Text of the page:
I wanted to be able to filter down the list based on Genre because that’s what I base my collection of music on. So as my first experiment with MVC, I decided to put filter links on top and I may even put in paging and search features later and write posts about it to keep you updated Dear Reader. As of now, this is what is was aiming for:


To give you a little background details on the current implementation, I have an Album, Genre, and Artist class in my Model. The Genre class has a GenreID which I plan to use in my URL to filter the results that are displayed.
E.g.: If Classical has GenreID 1, the URL will look something like: /StoreManager/Index/1 and initially when no filter is applied, it will look like: /StoreManager
MVC follows a lot of “Convention over Configuration” so when you create an app with default route settings in Global.asax, the controller takes Index as the default action. My Index action presently looks like:










Now to filter this list based on GenreID, I’m going to do the following things:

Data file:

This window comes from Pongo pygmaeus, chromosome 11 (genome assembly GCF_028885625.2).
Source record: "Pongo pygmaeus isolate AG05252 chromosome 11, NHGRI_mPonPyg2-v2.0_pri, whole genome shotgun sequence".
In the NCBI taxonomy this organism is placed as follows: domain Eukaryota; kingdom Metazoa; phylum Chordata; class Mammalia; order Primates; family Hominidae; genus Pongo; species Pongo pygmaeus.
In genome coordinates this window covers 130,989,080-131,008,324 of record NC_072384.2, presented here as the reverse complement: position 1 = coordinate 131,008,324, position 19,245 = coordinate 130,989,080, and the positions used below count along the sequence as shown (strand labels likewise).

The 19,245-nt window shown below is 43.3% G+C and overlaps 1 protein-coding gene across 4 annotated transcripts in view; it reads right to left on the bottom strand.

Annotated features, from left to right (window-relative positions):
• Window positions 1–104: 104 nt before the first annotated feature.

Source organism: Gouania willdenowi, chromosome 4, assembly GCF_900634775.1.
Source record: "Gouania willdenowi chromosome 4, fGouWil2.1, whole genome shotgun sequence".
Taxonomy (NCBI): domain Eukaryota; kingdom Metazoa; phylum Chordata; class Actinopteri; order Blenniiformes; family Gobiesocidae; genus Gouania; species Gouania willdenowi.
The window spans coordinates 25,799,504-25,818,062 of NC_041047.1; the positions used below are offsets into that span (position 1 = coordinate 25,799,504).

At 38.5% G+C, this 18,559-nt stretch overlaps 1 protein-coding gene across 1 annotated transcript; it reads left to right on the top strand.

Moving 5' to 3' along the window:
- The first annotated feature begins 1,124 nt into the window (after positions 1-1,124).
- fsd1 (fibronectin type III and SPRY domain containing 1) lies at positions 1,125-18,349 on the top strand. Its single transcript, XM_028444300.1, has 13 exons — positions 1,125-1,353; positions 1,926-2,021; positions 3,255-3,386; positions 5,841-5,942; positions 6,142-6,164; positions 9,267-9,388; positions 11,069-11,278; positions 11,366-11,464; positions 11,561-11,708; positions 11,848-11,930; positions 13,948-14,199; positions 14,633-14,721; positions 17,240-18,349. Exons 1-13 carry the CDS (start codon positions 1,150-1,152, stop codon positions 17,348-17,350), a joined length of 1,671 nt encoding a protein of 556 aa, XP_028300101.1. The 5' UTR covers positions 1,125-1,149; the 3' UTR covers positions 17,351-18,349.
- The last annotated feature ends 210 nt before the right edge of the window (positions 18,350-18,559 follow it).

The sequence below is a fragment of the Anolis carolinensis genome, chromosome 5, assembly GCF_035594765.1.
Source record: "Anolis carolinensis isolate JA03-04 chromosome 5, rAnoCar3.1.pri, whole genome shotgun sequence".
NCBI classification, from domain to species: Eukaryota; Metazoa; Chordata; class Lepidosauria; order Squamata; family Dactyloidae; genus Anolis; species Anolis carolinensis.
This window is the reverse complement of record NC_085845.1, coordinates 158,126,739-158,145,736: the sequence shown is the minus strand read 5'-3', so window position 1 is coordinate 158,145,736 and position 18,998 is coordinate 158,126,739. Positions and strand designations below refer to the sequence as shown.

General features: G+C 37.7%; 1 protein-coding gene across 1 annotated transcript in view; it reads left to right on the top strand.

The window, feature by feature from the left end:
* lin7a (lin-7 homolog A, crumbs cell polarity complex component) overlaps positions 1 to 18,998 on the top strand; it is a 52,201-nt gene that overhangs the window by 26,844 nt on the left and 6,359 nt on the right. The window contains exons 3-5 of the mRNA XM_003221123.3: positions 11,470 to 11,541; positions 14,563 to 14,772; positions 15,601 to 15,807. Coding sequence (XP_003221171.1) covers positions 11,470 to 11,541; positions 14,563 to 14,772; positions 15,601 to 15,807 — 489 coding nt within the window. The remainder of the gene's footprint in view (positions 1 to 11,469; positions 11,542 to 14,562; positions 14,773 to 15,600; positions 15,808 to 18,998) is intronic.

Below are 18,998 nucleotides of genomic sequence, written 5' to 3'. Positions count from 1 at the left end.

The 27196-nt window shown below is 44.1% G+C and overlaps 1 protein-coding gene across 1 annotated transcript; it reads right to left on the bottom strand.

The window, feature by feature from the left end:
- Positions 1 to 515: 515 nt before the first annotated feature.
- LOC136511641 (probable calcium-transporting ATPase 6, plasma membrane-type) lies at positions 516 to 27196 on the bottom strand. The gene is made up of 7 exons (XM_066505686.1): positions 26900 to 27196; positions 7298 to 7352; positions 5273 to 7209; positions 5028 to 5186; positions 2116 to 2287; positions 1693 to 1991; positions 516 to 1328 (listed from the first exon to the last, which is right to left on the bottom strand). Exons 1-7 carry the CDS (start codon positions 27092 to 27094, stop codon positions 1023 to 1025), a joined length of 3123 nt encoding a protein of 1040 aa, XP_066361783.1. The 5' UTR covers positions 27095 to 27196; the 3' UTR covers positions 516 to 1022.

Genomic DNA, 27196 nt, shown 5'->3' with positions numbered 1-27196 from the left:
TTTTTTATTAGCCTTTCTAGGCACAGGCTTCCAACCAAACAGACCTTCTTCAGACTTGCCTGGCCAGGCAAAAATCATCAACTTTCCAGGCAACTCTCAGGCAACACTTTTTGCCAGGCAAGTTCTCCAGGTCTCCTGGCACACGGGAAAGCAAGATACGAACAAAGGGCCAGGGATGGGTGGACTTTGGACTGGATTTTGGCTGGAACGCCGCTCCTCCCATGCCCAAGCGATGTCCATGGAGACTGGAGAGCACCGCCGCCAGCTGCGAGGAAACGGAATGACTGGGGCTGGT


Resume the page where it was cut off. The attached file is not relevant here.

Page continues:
• Send a list of Genre to the View (To display the filter links)
  • Add Filter links to the View
  • Pass a parameter ID to the Index method which I’ll keep as nullable
  • Filter the list based on supplied ID (if present)
There are multiple ways you can send data from the controller to the view, I’m gonna using the ViewBag.
Then in my view index.cshtml (I’m using the razor view engine), I loop through the list to display my filter links:

I’ve used the ActionLink Html helper to display the links which show the Genre Name as the link text and redirect the user to the Index view with GenreID being passed to the Action as a parameter named ID. This would render a link like
/StoreManager/Index/1
Now in my Index method, I add a nullable integer parameter and filter the list based on the supplied value. My Index method now looks like:














Note the parameter declaration, the ? specifies that id is a nullable. As we may view the list without any filters, we must first check if id has a value and only then filter the list. Now when I browse to the URL StoreManager/Index/1, I see only classical albums and when I browse to /StoreManager I see all Genres.